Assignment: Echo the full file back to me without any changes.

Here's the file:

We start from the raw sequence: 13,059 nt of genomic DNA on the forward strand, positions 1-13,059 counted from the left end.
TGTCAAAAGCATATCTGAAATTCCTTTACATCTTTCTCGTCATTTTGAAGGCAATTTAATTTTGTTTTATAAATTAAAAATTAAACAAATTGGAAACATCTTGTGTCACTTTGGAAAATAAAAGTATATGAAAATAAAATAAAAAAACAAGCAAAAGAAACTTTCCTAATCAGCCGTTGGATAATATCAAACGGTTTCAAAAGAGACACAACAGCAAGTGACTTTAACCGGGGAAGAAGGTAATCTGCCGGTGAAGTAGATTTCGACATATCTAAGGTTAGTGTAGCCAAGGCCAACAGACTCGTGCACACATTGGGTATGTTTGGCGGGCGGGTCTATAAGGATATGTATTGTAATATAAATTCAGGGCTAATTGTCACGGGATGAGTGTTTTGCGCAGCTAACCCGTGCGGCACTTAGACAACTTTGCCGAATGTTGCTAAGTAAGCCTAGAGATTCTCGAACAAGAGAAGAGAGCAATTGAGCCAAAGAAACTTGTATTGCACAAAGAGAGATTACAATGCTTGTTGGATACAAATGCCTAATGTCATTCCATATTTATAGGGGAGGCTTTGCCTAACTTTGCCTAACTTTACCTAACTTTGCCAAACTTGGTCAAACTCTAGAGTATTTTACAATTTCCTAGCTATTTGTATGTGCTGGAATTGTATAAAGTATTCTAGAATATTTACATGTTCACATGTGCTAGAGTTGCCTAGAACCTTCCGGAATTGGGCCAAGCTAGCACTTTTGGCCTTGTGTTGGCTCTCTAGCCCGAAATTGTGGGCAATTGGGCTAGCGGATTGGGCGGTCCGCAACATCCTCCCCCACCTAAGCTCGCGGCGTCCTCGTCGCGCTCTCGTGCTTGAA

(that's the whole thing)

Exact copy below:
We start from the raw sequence: 13,059 nt of genomic DNA on the forward strand, positions 1-13,059 counted from the left end.
TGTCAAAAGCATATCTGAAATTCCTTTACATCTTTCTCGTCATTTTGAAGGCAATTTAATTTTGTTTTATAAATTAAAAATTAAACAAATTGGAAACATCTTGTGTCACTTTGGAAAATAAAAGTATATGAAAATAAAATAAAAAAACAAGCAAAAGAAACTTTCCTAATCAGCCGTTGGATAATATCAAACGGTTTCAAAAGAGACACAACAGCAAGTGACTTTAACCGGGGAAGAAGGTAATCTGCCGGTGAAGTAGATTTCGACATATCTAAGGTTAGTGTAGCCAAGGCCAACAGACTCGTGCACACATTGGGTATGTTTGGCGGGCGGGTCTATAAGGATATGTATTGTAATATAAATTCAGGGCTAATTGTCACGGGATGAGTGTTTTGCGCAGCTAACCCGTGCGGCACTTAGACAACTTTGCCGAATGTTGCTAAGTAAGCCTAGAGATTCTCGAACAAGAGAAGAGAGCAATTGAGCCAAAGAAACTTGTATTGCACAAAGAGAGATTACAATGCTTGTTGGATACAAATGCCTAATGTCATTCCATATTTATAGGGGAGGCTTTGCCTAACTTTGCCTAACTTTACCTAACTTTGCCAAACTTGGTCAAACTCTAGAGTATTTTACAATTTCCTAGCTATTTGTATGTGCTGGAATTGTATAAAGTATTCTAGAATATTTACATGTTCACATGTGCTAGAGTTGCCTAGAACCTTCCGGAATTGGGCCAAGCTAGCACTTTTGGCCTTGTGTTGGCTCTCTAGCCCGAAATTGTGGGCAATTGGGCTAGCGGATTGGGCGGTCCGCAACATCCTCCCCCACCTAAGCTCGCGGCGTCCTCGTCGCGCTCTCGTGCTTGAA